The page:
Kim, therefore, appears to have adopted an alternative strategy. He has built nuclear-armed military forces, which have led a plurality of ROK citizens to consider the North militarily superior. Kim, therefore, likely strives to break the ROK-U.S. alliance, hoping that once he has done so, he can force the ROK people to accept North Korean dominance because of its military superiority. 

While for decades, the ROK people trusted U.S. extended deterrence and its “nuclear umbrella,” things have changed. In January 2023, ROK President Yoon said, “The strategy of ‘nuclear umbrella’ or ‘extended deterrence’ is no longer reassuring for the [ROK] public now that North Korea has developed nuclear weapons and a range of missiles to deliver them.” Part of the problem is that the U.S. withdrawal from Afghanistan had an unexpectedly serious impact on the ROK, raising questions about whether the ROK can trust the United States to deter or defeat the existential threat that North Korean nuclear weapons are posing. And now that North Korean ICBMs are demonstrating an ability to attack U.S. cities with nuclear weapons, Kim Jong-un is repeatedly claiming that he is prepared to use nuclear weapons against the United States.

The ROK public is thus asking: Will the United States respond to North Korean nuclear weapon use? By doing so, the United States might suffer North Korean nuclear attacks against Washington DC, New York, Chicago, San Francisco, or any other city. Or will the United States say that short-range missiles that could be used against the ROK are “not a threat to the United States”? 

Interestingly, North Korea has carried out eleven full or partial ICBM tests over the last two years. And yet, historically, North Korean elite escapees claim that North Korean doctrine holds that missile tests confirm the successful development of new missiles—technically unnecessary tests are just too expensive. With three successful tests of the latest North Korean ICBM already this year, Kim Jong-un has departed from this historical doctrine.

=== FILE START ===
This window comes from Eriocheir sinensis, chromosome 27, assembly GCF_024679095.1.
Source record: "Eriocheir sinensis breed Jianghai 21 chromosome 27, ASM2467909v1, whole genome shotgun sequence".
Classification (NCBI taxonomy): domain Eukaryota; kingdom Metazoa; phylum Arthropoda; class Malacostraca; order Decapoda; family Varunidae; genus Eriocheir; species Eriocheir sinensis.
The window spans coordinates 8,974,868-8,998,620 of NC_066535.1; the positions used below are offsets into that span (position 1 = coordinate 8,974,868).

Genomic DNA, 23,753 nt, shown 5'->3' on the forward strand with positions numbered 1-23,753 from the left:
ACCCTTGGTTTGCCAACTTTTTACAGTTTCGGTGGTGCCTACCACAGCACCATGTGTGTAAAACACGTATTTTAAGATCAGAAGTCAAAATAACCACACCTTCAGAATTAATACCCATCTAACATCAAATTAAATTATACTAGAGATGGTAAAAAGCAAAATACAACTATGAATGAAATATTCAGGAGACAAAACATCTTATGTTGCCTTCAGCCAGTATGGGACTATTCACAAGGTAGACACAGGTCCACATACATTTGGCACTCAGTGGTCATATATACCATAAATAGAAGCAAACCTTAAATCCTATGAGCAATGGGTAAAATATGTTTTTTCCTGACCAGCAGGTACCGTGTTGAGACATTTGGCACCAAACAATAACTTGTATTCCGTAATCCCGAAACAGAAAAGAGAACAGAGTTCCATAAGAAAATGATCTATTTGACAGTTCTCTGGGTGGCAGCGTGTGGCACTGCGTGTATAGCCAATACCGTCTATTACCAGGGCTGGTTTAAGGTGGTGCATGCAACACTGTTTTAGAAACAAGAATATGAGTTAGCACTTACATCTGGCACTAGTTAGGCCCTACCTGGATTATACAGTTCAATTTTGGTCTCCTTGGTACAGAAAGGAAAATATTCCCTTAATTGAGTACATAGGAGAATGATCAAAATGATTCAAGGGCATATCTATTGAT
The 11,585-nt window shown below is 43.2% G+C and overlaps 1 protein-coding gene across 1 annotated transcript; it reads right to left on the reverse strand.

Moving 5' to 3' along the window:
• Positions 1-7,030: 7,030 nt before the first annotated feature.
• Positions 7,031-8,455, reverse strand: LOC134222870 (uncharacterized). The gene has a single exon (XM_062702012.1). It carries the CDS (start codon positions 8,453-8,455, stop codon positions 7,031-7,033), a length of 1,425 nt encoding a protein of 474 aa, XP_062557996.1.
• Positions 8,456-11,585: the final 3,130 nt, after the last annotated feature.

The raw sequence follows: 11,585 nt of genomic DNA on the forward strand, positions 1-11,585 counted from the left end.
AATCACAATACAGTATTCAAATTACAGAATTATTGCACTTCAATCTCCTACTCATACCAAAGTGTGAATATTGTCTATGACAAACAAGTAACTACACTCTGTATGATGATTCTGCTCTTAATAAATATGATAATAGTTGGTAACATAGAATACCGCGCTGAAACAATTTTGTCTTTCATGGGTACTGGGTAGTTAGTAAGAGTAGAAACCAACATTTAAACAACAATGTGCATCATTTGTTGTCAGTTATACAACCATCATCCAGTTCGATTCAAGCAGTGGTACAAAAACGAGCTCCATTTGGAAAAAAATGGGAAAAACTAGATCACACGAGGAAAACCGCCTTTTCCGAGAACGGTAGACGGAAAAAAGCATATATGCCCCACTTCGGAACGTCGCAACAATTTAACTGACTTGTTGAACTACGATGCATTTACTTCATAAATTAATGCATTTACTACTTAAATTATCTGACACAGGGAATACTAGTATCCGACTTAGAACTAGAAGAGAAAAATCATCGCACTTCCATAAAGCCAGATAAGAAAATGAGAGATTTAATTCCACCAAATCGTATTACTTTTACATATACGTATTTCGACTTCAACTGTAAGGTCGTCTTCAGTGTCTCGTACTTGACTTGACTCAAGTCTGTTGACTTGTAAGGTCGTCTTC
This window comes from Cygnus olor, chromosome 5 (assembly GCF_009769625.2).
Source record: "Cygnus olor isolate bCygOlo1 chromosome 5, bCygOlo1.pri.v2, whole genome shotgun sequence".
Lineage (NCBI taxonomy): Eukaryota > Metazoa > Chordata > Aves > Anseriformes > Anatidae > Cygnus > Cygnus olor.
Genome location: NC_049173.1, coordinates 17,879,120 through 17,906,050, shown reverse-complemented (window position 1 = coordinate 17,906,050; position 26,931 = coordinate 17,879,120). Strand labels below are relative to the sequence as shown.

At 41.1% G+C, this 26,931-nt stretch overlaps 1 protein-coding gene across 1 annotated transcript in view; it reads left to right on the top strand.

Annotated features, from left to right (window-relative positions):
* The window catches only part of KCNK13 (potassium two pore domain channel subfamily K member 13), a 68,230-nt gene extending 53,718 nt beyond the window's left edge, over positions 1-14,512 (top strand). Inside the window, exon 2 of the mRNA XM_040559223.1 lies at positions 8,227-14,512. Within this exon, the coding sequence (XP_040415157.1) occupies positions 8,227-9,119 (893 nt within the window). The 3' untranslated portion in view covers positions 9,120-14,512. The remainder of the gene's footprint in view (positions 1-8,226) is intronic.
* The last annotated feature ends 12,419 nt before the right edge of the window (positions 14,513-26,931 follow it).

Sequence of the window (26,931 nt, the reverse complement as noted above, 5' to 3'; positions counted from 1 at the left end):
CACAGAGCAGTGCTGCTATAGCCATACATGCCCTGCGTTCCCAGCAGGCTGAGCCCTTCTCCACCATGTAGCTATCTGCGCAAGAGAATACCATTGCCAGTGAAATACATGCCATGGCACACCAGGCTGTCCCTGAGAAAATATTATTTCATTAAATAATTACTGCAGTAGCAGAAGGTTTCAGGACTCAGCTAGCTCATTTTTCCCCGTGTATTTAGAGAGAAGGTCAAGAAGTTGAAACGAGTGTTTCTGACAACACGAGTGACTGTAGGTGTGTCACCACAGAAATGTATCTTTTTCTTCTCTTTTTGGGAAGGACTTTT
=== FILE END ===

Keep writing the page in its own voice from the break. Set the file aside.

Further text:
It appears that Kim is now practicing “ICBM politics.” Successful ICBM launches generate internal political support. His successful ICBM tests remind the ROK citizens of reasons to question the reliability of the U.S. nuclear umbrella. Little surprise then that Kim conducted his latest ICBM test immediately after the results of the second ROK-U.S. Nuclear Consultative Group meeting, a meeting designed to strengthen ROK nuclear assurance. Kim apparently concluded that he needed to stimulate ROK doubts, which led to discussions about developing ROK nuclear weapons. This act could undermine the viability of the ROK-US alliance. After all, the United States uses the Nuclear Nonproliferation Treaty as the bulwark of its global nuclear nonproliferation efforts. The ROK’s development of nuclear weapons could jeopardize the future of this treaty.

With major ROK and U.S. elections in 2024, Kim can be expected to further test his ICBMs for primarily political purposes. In June this year, the U.S. published a National Intelligence Estimate extract projecting that the North will use its nuclear weapon program for such coercive purposes. The ROK and U.S. governments need a coherent strategy for countering this coercion. 

About the Author

Bruce W. Bennett is a senior international/defense researcher at the nonprofit, nonpartisan RAND Corporation. He works primarily on research topics such as strategy, force planning, and counterproliferation within the RAND International Security and Defense Policy Center.

Image Credit: North Korean State Media.